Alonzo calls his team and tells them to bring picks and shovels. It turns out that Roger is Alonzo’s target. Alonzo tells him that he has to dig up the four million dollars buried underneath Roger’s kitchen floor because the Three Wise Men said “You gotta render unto Caesar.” We have another instance here where Alonzo, engaged in criminal acts, ironically makes a religious reference, in this case a quote from Jesus, which has the effect of sharpening the contrast between what is the right and the wrong thing to do. Alonzo wants to turn in three million and keep a million for themselves. Jake does not want a cut, which makes the others apprehensive about Jake since now he can turn them in without incriminating himself. One of the men says, “Someone didn’t sleep through ethics class,” because school is a dream world that should not be confused with the real one. It fits in with what Alonzo said earlier that Jake had to forget what he learned at the police academy to survive outside of it. Alonzo tells Jake that he will kill Roger because he is “a virgin shooter beyond suspicion,” and the death will appear legitimate (again, there is irony in that Jake’s uncorrupted past would be used to hide a murder). When Jake refuses to do the deed, Alonzo shoots Roger, and uses the victim’s gun to fire two shots at one of the men, Jeff (Peter Greene), to make it look like Roger’s death was an act of self-defense. Alonzo says they will still say Jake did it, for which Alonzo says Jake will receive the Medal of Valor. In this upside-down world, a murder can be passed off as an act of heroism. Another irony is that one of the bullets Alonzo shoots at his bullet-proof vest wearing “teammate,” Jeff, actually gets through, which points to how Alonzo’s “chess” games can prove dangerous to the players. Alonzo first threatens to kill Jake, too, whose death he will pin on Roger. However, Jake grabs the gun from Alonzo, but Alonzo says if Jake doesn’t play along, he’ll have him tested for drugs and the PCP in his blood will end his career.

After the police and ambulance arrive, Alonzo drives off with the money he skimmed off the top, and he and Jake drive to a Latino area. In the car, Jake is angry about the killing of Roger, and wonders how Alonzo could murder his friend. Alonzo says he wasn’t a friend; he was a man who sold drugs to kids for ten years. Alonzo makes it sound as if he exacted justice without bothering the overburdened legal system. He says, “the world is a better place without him. The man was the biggest major violator in Los Angeles.” Of course, Alonzo doesn’t say that he took Roger out now, not because he was corrupting young people with illegal drugs, but because he needed his money. Alonzo wants Jake to take his cut, because the others won’t feel comfortable if he doesn’t. He says, “Sometimes you gotta have a little dirt on you for anybody to trust you,” and Alonzo and his unit are “comfortable” living in, and contributing to, a dirty, corrupted world. Jake still refuses. We don’t know it yet, but Jake’s desire to play by the rules convinces Alonzo that he has to have him eliminated. He is already on the phone in the car to a Latino gang leader, Smiley (Cliff Curtis), and tells him, “Make sure that bathtub is clean, homey.”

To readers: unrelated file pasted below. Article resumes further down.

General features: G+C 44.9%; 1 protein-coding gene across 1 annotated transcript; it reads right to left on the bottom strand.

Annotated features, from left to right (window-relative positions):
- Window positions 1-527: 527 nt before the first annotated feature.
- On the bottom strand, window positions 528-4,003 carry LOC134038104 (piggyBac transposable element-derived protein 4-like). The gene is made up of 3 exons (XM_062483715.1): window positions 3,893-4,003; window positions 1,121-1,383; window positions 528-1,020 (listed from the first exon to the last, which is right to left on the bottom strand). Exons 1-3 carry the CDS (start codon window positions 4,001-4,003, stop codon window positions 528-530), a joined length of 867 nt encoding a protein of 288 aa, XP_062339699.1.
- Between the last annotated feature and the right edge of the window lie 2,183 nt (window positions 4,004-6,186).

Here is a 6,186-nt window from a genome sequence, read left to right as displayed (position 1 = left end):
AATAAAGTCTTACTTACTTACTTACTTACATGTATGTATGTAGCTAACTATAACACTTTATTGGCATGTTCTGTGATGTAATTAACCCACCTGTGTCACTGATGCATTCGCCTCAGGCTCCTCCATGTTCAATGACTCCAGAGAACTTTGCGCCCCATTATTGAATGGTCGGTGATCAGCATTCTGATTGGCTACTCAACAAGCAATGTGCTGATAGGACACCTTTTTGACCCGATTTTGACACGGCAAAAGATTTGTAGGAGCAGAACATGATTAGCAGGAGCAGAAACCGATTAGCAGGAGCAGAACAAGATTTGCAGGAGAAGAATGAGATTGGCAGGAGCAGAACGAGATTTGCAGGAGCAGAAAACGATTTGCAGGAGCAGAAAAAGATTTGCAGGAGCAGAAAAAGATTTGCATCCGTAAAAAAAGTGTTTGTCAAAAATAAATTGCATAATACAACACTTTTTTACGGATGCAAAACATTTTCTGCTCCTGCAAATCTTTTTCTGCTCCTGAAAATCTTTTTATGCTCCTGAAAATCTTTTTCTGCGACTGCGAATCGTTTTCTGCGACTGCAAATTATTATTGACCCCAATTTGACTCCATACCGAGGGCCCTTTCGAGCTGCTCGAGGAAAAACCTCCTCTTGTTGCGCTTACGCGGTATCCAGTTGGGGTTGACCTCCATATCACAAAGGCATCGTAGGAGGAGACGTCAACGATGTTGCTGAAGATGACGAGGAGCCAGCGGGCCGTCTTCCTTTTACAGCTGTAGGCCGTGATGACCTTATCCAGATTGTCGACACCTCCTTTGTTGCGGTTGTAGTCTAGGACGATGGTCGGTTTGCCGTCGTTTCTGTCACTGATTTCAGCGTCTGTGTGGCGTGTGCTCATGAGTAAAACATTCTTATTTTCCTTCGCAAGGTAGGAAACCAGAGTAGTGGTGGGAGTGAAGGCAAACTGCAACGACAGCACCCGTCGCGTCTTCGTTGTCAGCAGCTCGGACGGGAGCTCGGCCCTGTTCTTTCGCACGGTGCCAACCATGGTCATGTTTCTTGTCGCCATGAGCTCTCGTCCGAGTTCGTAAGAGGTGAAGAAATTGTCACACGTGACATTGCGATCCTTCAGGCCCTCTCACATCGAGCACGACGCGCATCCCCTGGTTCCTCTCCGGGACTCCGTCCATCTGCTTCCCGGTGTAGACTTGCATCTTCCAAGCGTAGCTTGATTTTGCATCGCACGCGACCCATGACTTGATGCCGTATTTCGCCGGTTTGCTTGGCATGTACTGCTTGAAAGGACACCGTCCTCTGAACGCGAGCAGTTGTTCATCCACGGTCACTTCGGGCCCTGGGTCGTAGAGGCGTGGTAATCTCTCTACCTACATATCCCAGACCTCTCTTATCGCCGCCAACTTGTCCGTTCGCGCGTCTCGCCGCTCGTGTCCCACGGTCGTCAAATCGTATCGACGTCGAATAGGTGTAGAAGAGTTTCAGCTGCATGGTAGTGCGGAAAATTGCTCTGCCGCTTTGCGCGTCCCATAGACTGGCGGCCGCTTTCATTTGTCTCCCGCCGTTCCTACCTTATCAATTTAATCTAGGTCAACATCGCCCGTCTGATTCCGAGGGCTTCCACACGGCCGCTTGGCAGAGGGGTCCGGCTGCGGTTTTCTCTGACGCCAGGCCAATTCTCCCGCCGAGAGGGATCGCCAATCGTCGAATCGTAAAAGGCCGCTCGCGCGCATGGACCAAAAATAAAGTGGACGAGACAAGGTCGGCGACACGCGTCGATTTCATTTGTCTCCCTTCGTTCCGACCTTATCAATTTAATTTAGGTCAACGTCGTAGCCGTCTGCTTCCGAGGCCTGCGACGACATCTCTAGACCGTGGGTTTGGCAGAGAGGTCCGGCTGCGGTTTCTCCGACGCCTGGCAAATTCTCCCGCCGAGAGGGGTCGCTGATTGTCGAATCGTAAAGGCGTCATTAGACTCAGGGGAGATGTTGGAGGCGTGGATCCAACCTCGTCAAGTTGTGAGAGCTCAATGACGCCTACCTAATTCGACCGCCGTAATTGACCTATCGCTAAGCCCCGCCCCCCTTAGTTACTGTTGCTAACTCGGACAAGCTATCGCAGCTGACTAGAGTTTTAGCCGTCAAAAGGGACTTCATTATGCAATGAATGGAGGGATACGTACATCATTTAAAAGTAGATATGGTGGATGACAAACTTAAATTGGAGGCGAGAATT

Alonzo makes a stop under the pretense of delivering packages to Smiley’s house. He says, “I do try to do some good in the community.” But whatever “good” Alonzo does, he wants major payback. There is money in one of the items Smiley opens. Alonzo pretends to have to use the bathroom, but actually leaves. The money is payment for Smiley and his companions to kill Jake. Smiley decides to tell Jake about Alonzo’s problem. He says that Alonzo is a “hot head.” There was a Russian in Las Vegas who was nasty toward Alonzo, and Alonzo beat the man to death. It turns out that the Russian was connected to the Russian mob, and they gave Alonzo until midnight of this “training day” to come up with a million dollars, or else he would be killed. Smiley and his men beat Jake up and drag him to that “clean” bathtub in order to shoot him. Smiley says to Jake, “You got the right to be bitch-slapped,” parodying what the police are supposed to say when reading a suspect his Miranda rights. Probably for Smiley and his crew, killing Jake must feel like payback for the times they have been brutalized by the cops and what they endured in prison (being raped is alluded to earlier by Sniper, played by Raymond Cruz). Before shooting Jake, they go through his pockets for money and find the wallet of the young girl Jake rescued from being raped. The girl turns out to be Smiley’s cousin, and he is incensed that Jake has this item. Jake gets out the story of how he helped her. Smiley calls his cousin and she confirms the story. Smiley thanks Jake and sets him free. So, as opposed to what Alonzo was saying, Jake’s putting himself in harm’s way, not for a big drug bust, but just to do the right thing, pays off and saves his life.